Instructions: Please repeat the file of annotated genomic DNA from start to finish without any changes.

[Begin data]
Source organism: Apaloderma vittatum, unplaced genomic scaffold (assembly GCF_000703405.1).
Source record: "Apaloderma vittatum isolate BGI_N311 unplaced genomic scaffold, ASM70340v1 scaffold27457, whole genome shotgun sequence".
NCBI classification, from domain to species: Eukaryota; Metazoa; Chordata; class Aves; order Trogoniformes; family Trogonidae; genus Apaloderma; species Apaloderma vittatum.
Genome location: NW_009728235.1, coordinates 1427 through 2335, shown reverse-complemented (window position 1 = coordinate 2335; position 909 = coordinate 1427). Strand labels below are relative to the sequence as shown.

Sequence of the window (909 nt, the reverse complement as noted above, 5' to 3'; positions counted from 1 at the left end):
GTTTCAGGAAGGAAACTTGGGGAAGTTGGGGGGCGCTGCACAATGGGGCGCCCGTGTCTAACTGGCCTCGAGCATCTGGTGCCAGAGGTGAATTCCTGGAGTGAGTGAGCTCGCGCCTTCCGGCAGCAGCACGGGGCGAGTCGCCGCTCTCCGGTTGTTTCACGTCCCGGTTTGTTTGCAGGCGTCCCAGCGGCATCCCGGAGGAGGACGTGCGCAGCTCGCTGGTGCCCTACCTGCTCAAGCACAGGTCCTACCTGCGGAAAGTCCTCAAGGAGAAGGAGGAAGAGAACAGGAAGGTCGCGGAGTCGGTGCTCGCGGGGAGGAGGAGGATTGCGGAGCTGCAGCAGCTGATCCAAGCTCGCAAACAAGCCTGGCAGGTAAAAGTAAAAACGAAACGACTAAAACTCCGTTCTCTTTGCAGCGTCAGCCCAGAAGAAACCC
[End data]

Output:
Source organism: Apaloderma vittatum, unplaced genomic scaffold (assembly GCF_000703405.1).
Source record: "Apaloderma vittatum isolate BGI_N311 unplaced genomic scaffold, ASM70340v1 scaffold27457, whole genome shotgun sequence".
NCBI classification, from domain to species: Eukaryota; Metazoa; Chordata; class Aves; order Trogoniformes; family Trogonidae; genus Apaloderma; species Apaloderma vittatum.
Genome location: NW_009728235.1, coordinates 1427 through 2335, shown reverse-complemented (window position 1 = coordinate 2335; position 909 = coordinate 1427). Strand labels below are relative to the sequence as shown.

Sequence of the window (909 nt, the reverse complement as noted above, 5' to 3'; positions counted from 1 at the left end):
GTTTCAGGAAGGAAACTTGGGGAAGTTGGGGGGCGCTGCACAATGGGGCGCCCGTGTCTAACTGGCCTCGAGCATCTGGTGCCAGAGGTGAATTCCTGGAGTGAGTGAGCTCGCGCCTTCCGGCAGCAGCACGGGGCGAGTCGCCGCTCTCCGGTTGTTTCACGTCCCGGTTTGTTTGCAGGCGTCCCAGCGGCATCCCGGAGGAGGACGTGCGCAGCTCGCTGGTGCCCTACCTGCTCAAGCACAGGTCCTACCTGCGGAAAGTCCTCAAGGAGAAGGAGGAAGAGAACAGGAAGGTCGCGGAGTCGGTGCTCGCGGGGAGGAGGAGGATTGCGGAGCTGCAGCAGCTGATCCAAGCTCGCAAACAAGCCTGGCAGGTAAAAGTAAAAACGAAACGACTAAAACTCCGTTCTCTTTGCAGCGTCAGCCCAGAAGAAACCC